Television writer and Wynonna Earp creator Emily Andras shares a tweet thread about Joss Whedon, renewing conversations about separating the art from the artist. Given the recent 20th anniversary of Buffy the Vampire Slayer‘s finale, Whedon’s most influential project and its complicated legacy have resurfaced in headlines. The cast of Buffy and its spinoff Angel has spoken out over the past few years about how Whedon caused a toxic work environment, citing his bullying, verbal abuse, and tendency to pit people against one another. These revelations came on the heels of an investigation into Whedon’s behavior on the set of 2017’s Justice League movie.


Andras shared a tweet thread to discuss the importance of separating Whedon’s art from who he is as a person. Andras credited the Buffy creator and Avengers director for “groundbreaking, cultural work that moved us all”, stressing the dangers of pretending that bad people can’t produce entertaining and even important works. Andras’s argument, which noted that dismissing Whedon’s work “helps no one & protects nobody moving forward”, drew support but also some pushback. You can read Andras’s thread, in addition to some responses, below:

Emily Andras Is Right (But It’s Still A Difficult Discussion)

Joss Whedon and Sarah Michelle Gellar on the Buffy Magic Box set

The basic argument that people who have said and done terrible things can also produce excellent work is true. Some on social media argued that praising Whedon’s past projects needlessly elevates him. An even bigger dividing point came as a result of Andras mentioning J.K. Rowling, as it was argued that the Harry Potter author has been more harmful by mainstreaming anti-trans views.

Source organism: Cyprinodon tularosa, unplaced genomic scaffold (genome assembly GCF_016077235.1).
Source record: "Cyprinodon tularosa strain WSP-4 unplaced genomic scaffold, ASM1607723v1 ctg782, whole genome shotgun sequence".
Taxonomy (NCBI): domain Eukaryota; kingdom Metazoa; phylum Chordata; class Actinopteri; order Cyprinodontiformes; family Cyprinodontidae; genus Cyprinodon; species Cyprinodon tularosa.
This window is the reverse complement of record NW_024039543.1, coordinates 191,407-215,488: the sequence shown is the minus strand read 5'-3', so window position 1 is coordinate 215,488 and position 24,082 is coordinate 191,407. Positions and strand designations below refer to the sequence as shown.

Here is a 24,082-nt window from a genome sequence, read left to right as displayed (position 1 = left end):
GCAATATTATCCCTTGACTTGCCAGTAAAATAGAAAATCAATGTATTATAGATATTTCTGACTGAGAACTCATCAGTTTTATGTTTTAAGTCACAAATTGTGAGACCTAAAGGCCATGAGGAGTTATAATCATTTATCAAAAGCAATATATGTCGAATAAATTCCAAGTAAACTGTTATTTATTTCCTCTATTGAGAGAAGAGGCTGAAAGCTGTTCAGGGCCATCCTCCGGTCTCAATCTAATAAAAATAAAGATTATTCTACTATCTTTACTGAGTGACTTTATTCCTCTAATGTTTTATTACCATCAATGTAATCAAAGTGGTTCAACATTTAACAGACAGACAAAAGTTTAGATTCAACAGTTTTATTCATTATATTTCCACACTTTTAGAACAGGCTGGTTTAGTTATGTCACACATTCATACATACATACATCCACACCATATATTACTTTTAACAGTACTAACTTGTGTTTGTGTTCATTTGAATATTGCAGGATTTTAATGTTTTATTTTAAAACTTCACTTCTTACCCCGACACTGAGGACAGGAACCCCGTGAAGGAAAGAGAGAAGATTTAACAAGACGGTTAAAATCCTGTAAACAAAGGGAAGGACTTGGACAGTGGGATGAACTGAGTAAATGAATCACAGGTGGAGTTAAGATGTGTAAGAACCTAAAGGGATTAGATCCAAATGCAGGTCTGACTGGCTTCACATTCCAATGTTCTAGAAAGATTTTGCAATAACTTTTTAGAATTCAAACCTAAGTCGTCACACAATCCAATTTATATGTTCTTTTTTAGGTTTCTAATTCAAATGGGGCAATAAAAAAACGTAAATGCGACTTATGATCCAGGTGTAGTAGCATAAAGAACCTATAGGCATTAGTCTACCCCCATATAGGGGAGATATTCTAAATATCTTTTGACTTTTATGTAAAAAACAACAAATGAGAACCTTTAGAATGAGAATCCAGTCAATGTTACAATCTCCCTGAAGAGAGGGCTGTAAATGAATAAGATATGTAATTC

Related: Buffy Controversy Explained: All The Allegations Against Joss Whedon

That second point demonstrates that even within discussions of creators of notable pop culture, each individual audience member will have their own level of tolerance and limits for what they’re willing to support. One user suggested that this was the difference between acknowledging a creator’s past work and continuing to support their new projects even after their toxic behaviors have been made public.

It’s a separation that each person will have to make for themselves. As it relates to Buffy, the cast and crew haven’t shied away from their involvement with the series. Even in the case of Charisma Carpenter sharing the most specific accusations against Whedon, she remains proud of her performance and impact as Cordelia. And, ultimately, while the series creator is a part of that legacy, he’s not all of it. It doesn’t end with him.

Source: Emily Andras/Various

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